- Sports Videos – the excitement and tension of sports footage can be highlighted by slowing down the footage just before a touchdown, catch, or goal.
- Car Chases – bonus points if one of the cars has taken flight. You’ll often see this effect in movies, slowing down just as a car passes by to show you what’s going on with the characters inside the vehicle.
Part 2: Learn to Speed Ramp in Final Cut Pro
Once you’ve selected your footage and determined what type of speed ramping the frame rate will allow, it’s time to start editing! Luckily this technique is pretty straightforward, and you’ll probably be surprised how easy it is to achieve an amazing effect without much time or effort.
Step 1: Add Your Footage to the Timeline
You might already have a project started and are just looking to add this effect to some of the clips, or maybe you’re starting from scratch here with a new project. Either way, the steps below will get you going.
- If you haven’t already, create a new project by selecting File > New > Project from the top menu bar.
- Import the new footage by pressing Command + I or clicking File > Import > Media.
- Drag your clip from the Browser down into the timeline.
Step 2: Make Cuts with the Blade Speed Tool
Once your clip is loaded in the timeline, you can skim across it with your mouse and see the preview in the Viewer. Look for points of interest that you want to highlight with the speed ramp.
- Drag the playhead to the position in the timeline where you’d like to change speed.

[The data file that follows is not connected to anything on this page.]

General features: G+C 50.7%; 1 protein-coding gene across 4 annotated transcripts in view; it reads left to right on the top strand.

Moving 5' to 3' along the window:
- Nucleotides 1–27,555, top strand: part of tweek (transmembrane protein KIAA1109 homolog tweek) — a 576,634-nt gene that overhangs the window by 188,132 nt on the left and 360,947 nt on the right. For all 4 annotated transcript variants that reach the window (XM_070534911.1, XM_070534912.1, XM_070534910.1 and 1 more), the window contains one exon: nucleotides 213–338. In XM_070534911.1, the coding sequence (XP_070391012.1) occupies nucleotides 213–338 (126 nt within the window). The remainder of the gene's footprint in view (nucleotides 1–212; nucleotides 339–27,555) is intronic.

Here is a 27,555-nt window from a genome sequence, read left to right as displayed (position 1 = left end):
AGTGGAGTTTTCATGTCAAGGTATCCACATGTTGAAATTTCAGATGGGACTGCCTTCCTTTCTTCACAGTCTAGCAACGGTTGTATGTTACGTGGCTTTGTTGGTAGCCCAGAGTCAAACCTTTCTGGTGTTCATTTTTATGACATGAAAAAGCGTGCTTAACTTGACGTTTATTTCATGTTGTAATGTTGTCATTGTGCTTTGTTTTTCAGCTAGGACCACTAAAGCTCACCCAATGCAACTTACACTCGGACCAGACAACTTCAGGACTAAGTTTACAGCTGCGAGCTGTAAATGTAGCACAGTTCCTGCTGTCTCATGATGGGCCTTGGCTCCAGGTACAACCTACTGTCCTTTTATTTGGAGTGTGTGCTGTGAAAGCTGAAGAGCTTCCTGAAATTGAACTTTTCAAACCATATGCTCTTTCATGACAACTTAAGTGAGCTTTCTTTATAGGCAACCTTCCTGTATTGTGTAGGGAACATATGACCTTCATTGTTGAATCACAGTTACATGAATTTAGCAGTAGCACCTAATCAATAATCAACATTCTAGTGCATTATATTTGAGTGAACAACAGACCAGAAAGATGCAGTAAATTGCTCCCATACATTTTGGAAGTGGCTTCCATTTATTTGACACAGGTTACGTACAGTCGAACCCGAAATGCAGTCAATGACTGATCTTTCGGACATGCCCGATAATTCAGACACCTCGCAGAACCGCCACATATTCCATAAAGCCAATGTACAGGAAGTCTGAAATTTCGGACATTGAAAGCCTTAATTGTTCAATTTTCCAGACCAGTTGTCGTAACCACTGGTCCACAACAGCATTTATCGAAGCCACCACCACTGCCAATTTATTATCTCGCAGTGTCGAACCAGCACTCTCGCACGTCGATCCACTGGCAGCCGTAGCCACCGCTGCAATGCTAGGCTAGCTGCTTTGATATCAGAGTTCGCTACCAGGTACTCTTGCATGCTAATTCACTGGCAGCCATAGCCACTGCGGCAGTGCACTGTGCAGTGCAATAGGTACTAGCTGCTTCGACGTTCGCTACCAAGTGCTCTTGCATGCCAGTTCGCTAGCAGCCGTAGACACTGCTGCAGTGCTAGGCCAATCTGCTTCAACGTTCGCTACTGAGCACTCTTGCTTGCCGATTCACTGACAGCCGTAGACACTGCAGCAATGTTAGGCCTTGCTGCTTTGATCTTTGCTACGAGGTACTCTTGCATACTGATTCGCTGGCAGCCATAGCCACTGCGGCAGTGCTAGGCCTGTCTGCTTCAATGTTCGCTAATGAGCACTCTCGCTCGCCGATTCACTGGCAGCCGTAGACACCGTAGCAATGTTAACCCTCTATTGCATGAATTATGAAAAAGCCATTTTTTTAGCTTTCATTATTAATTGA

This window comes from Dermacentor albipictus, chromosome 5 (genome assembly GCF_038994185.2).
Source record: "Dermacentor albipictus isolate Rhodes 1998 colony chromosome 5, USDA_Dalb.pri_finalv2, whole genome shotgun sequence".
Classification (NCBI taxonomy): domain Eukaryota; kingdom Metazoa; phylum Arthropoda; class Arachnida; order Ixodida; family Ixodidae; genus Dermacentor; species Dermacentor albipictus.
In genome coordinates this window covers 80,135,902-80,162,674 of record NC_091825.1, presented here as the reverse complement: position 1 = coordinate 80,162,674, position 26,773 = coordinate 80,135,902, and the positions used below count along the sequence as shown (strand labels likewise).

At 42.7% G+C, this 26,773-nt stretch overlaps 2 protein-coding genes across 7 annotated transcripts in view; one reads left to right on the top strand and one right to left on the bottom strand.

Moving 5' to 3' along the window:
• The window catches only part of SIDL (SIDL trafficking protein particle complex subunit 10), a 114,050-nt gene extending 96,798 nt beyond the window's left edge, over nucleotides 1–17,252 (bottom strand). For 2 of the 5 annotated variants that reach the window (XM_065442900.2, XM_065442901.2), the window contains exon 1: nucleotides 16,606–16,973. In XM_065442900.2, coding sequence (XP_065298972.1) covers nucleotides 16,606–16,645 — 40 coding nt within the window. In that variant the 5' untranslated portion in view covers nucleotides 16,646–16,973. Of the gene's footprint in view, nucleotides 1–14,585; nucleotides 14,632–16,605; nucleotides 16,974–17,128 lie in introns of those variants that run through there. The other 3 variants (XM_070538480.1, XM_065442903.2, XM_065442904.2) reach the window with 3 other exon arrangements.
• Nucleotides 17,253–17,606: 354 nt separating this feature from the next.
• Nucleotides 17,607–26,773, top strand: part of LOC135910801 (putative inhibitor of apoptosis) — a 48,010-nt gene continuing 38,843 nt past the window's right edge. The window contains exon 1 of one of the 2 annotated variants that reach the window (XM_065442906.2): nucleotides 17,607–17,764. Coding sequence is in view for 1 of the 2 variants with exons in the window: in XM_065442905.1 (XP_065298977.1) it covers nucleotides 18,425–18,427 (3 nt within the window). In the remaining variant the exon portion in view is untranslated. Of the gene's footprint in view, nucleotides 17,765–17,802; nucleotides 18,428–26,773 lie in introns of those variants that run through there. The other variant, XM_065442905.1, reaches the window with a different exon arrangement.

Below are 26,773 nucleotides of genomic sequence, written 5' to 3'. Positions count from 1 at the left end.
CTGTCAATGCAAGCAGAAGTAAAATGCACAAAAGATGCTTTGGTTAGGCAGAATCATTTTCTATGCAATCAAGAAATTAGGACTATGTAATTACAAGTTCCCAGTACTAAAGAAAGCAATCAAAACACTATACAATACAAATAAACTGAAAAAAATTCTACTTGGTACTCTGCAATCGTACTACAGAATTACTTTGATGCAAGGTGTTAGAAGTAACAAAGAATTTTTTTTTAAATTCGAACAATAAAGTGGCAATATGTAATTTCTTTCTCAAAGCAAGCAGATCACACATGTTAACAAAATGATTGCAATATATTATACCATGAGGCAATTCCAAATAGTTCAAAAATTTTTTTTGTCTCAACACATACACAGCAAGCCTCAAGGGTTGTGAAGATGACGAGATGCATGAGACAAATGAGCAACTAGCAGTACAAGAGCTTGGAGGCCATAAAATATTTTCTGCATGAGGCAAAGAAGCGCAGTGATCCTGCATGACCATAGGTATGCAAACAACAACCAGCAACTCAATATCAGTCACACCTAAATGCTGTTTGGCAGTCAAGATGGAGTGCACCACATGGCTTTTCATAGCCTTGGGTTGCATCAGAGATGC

- Use the Blade Speed tool by pressing Shift + B or the top menu under Modify > Retime > Blade Speed.
- Find another point later in the clip and make another cut with the Blade Speed tool.
Step 3: Retime the Footage
Now that you’ve made your cuts with the Blade Speed tool you should see green retime controls appear above your clip segments in the timeline. The color indicates the speed of the clip. Green means normal, blue means fast, and orange means slow. Use these controls to change the speed of the clip.
- Adjust the speed of the clip by dragging the retime control at the right of the clip, or by clicking the down arrow to open the retime controls.
- Speed up or slow down your clips as appropriate to create the effect you are looking for.
- When you retime the clip segments, grey controls will appear at the transition. You can drag these to adjust the transition time to make the effect more gradual or sudden.
- You can also adjust the point of the transition by dragging the control at the center of the grey transition bar.
Speed ramp complete! Now bring the playhead back to the beginning of the project and hit Space to check out your creation. You can easily make adjustments by dragging the retime controls in the timeline until you’re happy with the effect.
Sometimes, the simplest tricks create the coolest results, and speed ramping definitely fits that category when used correctly. If it doesn’t look right at first, you can always play around with the timing and location of the cuts until it feels right. If that doesn’t work, maybe try a different clip because speed ramps aren’t appropriate for everything.
But don’t stop there! Final Cut Pro has hundreds of awesome effects you can use to pump up the production value of your next project. Rather than scouring the internet to find the gems, try Motion Array. There are literally thousands of helpful effects, plugins, transitions, and many other assets for your project all in one place for you to use.